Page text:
Posted on September 20, 2013 by dsalaborblogmoderator
by Deborah Meier
Definitely go out and buy Reign of Error: The Hoax of the Privatization Movement and the Danger to Americas Public Schools by Diane Ravitch, which just been launched with proper publicity. She is a phenomenal woman—sending out a half-dozen e-mails a day, two books in the last decade, and traveling to speak throughout the USA. And…while she’s younger than me, she’s old enough to have rested on her laurels. Maybe it helps to change your mind, because my exhaustion comes (in part) from feeling it’s all been said before (including by me).
Reign of Error lays out step by step the relentless thirty year drive to either centralize the education of the young—on one hand—or divest it entirely into privatized hands on the other. Finally, the two sides have joined forces on a strategy that simultaneously does both. While this coalition has many old roots, in its current form it began with the fanfare around the publication of A Nation at Risk (1983). Ravitch was, at that time, a supporter of this bold statement that more or less accused America’s teachers and school boards of a plot to undermine American health and welfare of the international scene. We were, said the signers, at risk of becoming a second rate nation if we didn’t take this crisis seriously. I asked my colleague on the NBPTS, AFT leader Al Shanker, why he had signed on. He said it was a good strategy because only in a crisis is the nation willing to put the money into schooling needed to make it really first-rate. He said—as I recall (paraphrased), ‘It’s true our schools are not as bad as the report suggests, but we are entering a new period and they either have to change dramatically or what the report accuses them of will become true. We need a smarter citizenry.’ (more…)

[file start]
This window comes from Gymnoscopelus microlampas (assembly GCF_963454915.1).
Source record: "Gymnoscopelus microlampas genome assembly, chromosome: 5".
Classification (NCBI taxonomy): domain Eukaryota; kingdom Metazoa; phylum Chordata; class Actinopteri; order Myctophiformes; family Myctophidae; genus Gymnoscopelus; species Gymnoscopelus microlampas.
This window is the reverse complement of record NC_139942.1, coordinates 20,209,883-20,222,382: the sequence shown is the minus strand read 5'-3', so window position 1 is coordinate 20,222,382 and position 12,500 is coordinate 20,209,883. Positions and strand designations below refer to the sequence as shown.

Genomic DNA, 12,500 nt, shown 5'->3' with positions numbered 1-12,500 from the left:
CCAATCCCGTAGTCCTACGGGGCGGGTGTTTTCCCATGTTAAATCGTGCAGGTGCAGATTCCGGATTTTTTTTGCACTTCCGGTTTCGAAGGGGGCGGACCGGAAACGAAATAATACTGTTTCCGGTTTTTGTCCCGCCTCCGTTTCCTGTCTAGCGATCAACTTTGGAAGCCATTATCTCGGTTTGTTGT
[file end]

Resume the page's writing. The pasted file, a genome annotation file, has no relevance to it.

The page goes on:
Filed under: Book Reviews | Tagged: Diane Ravitch, Education, privatization | 1 Comment »
Posted on December 5, 2012 by dsalaborblogmoderator
Amy B. Dean
by Amy Dean
Diane Ravitch upends the “bad teachers” narrative.
Part of what I object to is the assumption that somehow the problems in American education are all tied up with teachers. The teachers are causing low performance, and if we could just find the ideal teacher evaluation system, we would be the highest performing nation in the world. I think that’s a false narrative.
I have a concern: Teachers are getting pummeled. Too often, they are being demonized in the media and blamed by politicians for being the cause of bad schools. Right-wing governors, power-hungry mayors and corporate “reformers”—all ignoring root issues such as poverty and inequality—have scapegoated the people who have devoted their lives to educating our children. Moreover, these forces are seeking to destroy the collective organizations formed by educators: teachers unions.
The stakes for our country could not be more profound. The labor movement and the public education system are two critical institutions of American democracy. And they are two that go hand in hand. Teachers unions have played a critical role in advocating for public education, but you’d never know it from mainstream media coverage. Therefore, there is a great need to lift up this tradition and highlight the efforts of teachers to collectively push for top-notch public schools.
To figure out how we can push forward on this issue, I talked with Diane Ravitch, one of the country’s leading education historians and public school advocates. A professor at New York University, Ravitch is a former Assistant Secretary of Education and the author of several books, including 2010’s The Death and Life of the Great American School System: How Testing and Choice Are Undermining Education.